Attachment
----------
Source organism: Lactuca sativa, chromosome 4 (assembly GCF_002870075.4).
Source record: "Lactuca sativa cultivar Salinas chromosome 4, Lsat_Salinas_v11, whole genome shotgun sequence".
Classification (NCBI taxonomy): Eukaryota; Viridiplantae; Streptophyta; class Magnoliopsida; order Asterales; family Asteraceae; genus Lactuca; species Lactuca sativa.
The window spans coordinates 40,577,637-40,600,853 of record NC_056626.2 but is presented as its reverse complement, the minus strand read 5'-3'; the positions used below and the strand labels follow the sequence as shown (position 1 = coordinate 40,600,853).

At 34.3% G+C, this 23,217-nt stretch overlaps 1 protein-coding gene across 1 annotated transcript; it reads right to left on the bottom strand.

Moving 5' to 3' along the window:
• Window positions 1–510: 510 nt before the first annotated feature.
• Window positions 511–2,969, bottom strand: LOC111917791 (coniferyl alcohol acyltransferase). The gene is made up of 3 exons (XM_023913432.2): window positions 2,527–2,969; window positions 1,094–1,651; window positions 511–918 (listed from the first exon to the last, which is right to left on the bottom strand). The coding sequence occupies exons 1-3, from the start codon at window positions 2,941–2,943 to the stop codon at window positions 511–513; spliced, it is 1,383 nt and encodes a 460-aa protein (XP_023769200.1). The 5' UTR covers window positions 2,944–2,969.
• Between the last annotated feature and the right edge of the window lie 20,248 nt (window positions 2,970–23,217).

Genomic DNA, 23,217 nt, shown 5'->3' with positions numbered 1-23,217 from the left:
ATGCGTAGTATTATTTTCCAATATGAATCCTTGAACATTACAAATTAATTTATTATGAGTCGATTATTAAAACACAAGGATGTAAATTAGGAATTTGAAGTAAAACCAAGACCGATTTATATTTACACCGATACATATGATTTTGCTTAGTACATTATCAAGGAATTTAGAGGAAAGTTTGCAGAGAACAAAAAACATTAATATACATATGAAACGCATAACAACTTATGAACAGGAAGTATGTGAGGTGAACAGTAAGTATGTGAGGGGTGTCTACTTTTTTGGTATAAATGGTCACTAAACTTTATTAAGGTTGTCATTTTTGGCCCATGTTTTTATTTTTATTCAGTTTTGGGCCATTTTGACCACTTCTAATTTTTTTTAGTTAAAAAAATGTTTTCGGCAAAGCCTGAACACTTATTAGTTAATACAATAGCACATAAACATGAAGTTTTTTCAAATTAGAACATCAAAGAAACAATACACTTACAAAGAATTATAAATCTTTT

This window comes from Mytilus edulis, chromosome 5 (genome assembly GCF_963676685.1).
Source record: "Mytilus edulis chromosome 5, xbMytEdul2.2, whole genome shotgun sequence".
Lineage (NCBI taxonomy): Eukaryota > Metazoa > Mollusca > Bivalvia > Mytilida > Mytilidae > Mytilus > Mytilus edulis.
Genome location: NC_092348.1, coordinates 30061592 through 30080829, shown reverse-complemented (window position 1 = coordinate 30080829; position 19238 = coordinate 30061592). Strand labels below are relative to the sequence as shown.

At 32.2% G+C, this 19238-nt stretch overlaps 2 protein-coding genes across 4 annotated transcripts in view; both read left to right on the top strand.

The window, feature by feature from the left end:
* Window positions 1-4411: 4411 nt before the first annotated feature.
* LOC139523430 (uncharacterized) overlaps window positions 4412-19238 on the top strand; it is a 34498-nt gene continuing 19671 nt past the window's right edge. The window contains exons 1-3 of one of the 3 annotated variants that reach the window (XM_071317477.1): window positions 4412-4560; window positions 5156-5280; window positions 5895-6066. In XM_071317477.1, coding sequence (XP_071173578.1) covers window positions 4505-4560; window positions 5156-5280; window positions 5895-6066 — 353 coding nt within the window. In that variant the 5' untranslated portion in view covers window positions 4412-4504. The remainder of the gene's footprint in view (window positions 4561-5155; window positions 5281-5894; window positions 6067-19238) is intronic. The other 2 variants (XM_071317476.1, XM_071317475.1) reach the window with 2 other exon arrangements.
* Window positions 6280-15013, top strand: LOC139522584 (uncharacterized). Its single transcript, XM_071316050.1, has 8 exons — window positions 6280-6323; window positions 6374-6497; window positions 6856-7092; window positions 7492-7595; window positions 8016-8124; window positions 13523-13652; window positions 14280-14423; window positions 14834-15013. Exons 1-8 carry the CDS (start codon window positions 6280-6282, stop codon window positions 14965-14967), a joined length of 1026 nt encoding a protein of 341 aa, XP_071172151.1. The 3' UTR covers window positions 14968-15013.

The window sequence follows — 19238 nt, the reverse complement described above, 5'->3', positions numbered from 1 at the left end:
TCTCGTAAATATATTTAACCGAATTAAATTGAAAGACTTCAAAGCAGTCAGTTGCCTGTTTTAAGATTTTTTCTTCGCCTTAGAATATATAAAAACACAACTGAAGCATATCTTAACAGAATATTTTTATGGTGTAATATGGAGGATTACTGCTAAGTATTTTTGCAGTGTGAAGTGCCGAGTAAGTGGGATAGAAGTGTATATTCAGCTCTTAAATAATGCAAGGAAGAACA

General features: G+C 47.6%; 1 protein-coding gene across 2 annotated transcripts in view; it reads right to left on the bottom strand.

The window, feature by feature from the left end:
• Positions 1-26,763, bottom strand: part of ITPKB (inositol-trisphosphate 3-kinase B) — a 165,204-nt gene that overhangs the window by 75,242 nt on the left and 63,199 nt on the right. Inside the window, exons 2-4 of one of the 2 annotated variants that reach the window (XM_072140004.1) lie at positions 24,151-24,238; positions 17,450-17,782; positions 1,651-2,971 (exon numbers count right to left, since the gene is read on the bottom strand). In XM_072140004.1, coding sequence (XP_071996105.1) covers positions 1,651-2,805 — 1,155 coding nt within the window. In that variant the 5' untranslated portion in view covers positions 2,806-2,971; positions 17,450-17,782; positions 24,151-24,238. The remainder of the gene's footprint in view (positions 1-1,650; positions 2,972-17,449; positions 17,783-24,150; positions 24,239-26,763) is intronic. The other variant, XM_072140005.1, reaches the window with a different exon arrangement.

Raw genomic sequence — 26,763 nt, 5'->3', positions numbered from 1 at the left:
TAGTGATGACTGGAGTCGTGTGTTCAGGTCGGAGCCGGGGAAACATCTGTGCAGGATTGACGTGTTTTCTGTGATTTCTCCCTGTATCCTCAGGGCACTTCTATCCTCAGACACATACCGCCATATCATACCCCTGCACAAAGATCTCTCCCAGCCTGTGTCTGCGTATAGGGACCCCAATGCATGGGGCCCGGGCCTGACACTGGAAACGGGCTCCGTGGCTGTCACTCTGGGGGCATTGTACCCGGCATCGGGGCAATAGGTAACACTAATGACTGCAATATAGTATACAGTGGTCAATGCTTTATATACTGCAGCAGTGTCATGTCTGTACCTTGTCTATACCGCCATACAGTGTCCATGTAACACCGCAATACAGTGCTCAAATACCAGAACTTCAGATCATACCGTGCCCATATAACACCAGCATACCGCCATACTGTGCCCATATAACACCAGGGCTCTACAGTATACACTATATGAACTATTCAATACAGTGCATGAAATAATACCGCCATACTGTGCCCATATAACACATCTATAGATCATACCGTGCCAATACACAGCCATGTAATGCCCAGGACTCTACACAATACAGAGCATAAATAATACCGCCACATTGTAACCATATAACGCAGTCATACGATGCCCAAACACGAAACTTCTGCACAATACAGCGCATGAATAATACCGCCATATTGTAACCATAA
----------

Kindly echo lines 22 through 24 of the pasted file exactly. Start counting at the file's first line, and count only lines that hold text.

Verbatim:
TCTCGTAAATATATTTAACCGAATTAAATTGAAAGACTTCAAAGCAGTCAGTTGCCTGTTTTAAGATTTTTTCTTCGCCTTAGAATATATAAAAACACAACTGAAGCATATCTTAACAGAATATTTTTATGGTGTAATATGGAGGATTACTGCTAAGTATTTTTGCAGTGTGAAGTGCCGAGTAAGTGGGATAGAAGTGTATATTCAGCTCTTAAATAATGCAAGGAAGAACA

General features: G+C 47.6%; 1 protein-coding gene across 2 annotated transcripts in view; it reads right to left on the bottom strand.

The window, feature by feature from the left end: